Skip to main content

Death penalty is what harms Bali's reputation

By Jacinta Jones, Special to CNN
April 8, 2013 -- Updated 1145 GMT (1945 HKT)
Prosecutors said Lindsay Sandiford was found to have blocks of cocaine in her suitcase when she arrived in Bali in 2012.
Prosecutors said Lindsay Sandiford was found to have blocks of cocaine in her suitcase when she arrived in Bali in 2012.
STORY HIGHLIGHTS
  • Lindsay Sandiford was sentenced to death in Bali for smuggling cocaine
  • The prosecutor had only asked for a 15-year prison term, so the sentence was unexpected
  • Sandiford would have been an "attractive target" for "threats," Jacinta Jones writes
  • The Reprieve lawyer argues the case will tarnish Bali's reputation more than the Briton's actions

Editor's note: Jacinta Jones is an international human rights barrister and the Head of Reprieve's European Commission Project. Reprieve works with local defense lawyers to assist European nationals facing the death penalty worldwide, including Lindsay Sandiford in Bali, who lost her appeal on April 8.

(CNN) -- Judges on the paradise Indonesian island of Bali sentencing British grandmother Lindsay Sandiford to death on January 22 held that she had "tarnished the image of Bali as a holiday destination."

No one expected a death sentence because the prosecutor, recognizing the sympathetic circumstances of the case, had only asked for a 15-year prison sentence. Sandiford heard the gasps in the courtroom when the sentence was handed down but didn't realize what had happened because her interpreter only translated part of what was said. He filled in the gaps with "blah blah blah" as he had done at all of her hearings over the past few months.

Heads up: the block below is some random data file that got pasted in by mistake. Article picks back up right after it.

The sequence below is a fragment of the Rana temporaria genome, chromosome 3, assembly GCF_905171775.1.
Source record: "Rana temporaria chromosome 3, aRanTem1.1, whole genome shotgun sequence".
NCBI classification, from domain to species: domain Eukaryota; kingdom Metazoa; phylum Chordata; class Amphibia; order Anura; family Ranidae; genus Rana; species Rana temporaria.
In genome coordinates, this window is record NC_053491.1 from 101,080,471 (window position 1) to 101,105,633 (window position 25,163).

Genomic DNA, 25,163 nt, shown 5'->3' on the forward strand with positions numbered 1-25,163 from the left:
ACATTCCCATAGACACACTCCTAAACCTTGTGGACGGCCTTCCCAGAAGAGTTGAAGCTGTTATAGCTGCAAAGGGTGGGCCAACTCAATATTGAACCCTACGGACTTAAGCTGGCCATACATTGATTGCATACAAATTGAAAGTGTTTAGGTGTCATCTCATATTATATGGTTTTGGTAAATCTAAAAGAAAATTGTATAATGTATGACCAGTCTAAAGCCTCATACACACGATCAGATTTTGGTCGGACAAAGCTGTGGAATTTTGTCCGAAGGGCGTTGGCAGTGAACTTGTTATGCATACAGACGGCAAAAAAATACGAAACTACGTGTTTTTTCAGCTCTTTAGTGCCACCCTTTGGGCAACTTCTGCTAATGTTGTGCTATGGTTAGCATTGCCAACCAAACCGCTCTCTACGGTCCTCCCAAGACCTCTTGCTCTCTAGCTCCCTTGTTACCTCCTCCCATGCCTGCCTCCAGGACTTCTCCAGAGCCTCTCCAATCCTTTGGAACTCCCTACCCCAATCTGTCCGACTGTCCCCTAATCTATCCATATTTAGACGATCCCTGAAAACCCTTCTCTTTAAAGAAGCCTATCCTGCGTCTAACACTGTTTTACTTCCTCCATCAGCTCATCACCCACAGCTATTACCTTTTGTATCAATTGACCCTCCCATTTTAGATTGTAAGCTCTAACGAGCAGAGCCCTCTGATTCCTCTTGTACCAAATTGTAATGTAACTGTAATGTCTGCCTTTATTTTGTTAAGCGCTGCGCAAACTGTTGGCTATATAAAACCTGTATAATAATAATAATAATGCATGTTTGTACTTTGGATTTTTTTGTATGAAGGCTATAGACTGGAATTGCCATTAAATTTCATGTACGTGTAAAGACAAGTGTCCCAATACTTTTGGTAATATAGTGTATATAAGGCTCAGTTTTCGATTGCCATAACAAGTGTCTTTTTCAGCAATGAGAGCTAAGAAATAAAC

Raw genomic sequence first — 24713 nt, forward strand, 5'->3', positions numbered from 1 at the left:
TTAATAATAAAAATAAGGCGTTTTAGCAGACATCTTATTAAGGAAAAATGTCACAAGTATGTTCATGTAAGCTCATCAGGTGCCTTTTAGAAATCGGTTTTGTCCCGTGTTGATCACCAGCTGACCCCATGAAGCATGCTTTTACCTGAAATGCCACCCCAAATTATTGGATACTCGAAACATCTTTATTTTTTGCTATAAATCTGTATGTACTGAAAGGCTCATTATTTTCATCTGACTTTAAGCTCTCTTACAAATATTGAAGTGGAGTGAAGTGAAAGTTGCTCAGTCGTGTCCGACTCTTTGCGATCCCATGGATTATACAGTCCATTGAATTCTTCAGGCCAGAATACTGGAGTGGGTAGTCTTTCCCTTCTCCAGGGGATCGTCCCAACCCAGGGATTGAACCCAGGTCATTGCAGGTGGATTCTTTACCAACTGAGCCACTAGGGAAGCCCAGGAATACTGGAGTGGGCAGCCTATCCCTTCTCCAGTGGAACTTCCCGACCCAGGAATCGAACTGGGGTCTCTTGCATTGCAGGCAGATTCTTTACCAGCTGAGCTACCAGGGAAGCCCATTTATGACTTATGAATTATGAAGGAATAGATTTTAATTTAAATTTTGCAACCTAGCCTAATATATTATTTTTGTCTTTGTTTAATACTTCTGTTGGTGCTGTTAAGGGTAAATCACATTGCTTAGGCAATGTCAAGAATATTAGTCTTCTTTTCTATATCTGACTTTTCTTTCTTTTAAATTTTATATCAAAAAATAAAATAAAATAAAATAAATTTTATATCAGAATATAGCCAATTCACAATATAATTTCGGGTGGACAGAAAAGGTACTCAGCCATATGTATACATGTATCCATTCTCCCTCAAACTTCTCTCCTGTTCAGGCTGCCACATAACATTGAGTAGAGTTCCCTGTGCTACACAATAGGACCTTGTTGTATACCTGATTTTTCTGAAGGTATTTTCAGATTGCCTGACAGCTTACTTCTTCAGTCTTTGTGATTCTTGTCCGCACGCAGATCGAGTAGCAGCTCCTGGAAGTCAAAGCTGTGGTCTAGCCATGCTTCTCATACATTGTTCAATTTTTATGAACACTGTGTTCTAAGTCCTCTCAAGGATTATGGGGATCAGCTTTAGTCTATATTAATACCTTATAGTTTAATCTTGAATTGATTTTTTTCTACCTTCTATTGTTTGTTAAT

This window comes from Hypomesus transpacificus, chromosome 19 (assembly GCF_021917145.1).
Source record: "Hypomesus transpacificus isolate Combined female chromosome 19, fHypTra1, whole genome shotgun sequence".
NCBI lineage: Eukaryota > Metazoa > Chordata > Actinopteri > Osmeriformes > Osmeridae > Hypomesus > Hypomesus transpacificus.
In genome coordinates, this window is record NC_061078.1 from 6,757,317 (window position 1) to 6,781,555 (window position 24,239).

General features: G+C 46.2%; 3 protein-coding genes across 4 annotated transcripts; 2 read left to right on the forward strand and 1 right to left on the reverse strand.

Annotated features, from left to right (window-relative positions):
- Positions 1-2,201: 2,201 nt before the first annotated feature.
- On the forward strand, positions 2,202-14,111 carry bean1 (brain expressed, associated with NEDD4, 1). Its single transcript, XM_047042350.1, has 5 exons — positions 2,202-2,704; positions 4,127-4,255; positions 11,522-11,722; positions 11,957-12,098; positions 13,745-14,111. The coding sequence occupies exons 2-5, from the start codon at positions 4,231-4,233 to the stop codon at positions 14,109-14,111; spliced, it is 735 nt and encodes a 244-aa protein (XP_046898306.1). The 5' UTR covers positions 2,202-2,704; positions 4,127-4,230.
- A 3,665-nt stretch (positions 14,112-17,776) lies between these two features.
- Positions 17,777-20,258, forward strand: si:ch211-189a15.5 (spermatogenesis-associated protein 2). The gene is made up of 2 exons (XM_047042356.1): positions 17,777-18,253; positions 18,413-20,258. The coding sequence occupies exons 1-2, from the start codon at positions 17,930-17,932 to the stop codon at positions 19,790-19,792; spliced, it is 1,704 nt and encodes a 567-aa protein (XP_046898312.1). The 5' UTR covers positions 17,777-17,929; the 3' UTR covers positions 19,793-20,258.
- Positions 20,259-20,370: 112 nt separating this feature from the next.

Read more: Death penalty for British grandmother upheld in Bali

It was only when a reporter asked her how she felt about her sentence that Sandiford found out what had happened and faced the terrifying prospect of death by firing squad. In the middle of the night, as tourists sleep or party, Sandiford will be dressed in white and taken to a remote beach on an island where she will be tied to a pole placed in the sand.

The firing squad of around 10 police from the elite paramilitary mobile brigade will have spent the days ahead of the execution practising using human-shaped targets. Sandiford will be hooded and a reflective marker will be placed over her chest to enable the shooters to see their target. The firing squad will take aim then shoot her through the heart from a meter away.

Death by firing squad is not fast or painless. A priest, Father Burrows, who witnessed the executions of two Nigerians convicted of trafficking heroin in 2008, said they moaned and gurgled for up to 10 minutes after being shot. He sang "Amazing Grace" to try to comfort them as they died.

I will never think of the jungle without remembering that shots rang out there and people moaned in pain as they died
Jacinta Jones

I traveled to Indonesia a few years ago -- like many other tourists, I had long dreamed of seeing wild orangutans in the jungle near Medan. I had no idea that three people were executed by firing squad in that jungle in 2004. One was Ayodhya Prasad Chaubey, an Indian man shot in August.

Amnesty International has expressed concern that his trial may not have upheld international standards for fairness. Due to a lack of legal representation or access to interpretation services before the trial, he was unable to prepare an adequate defense.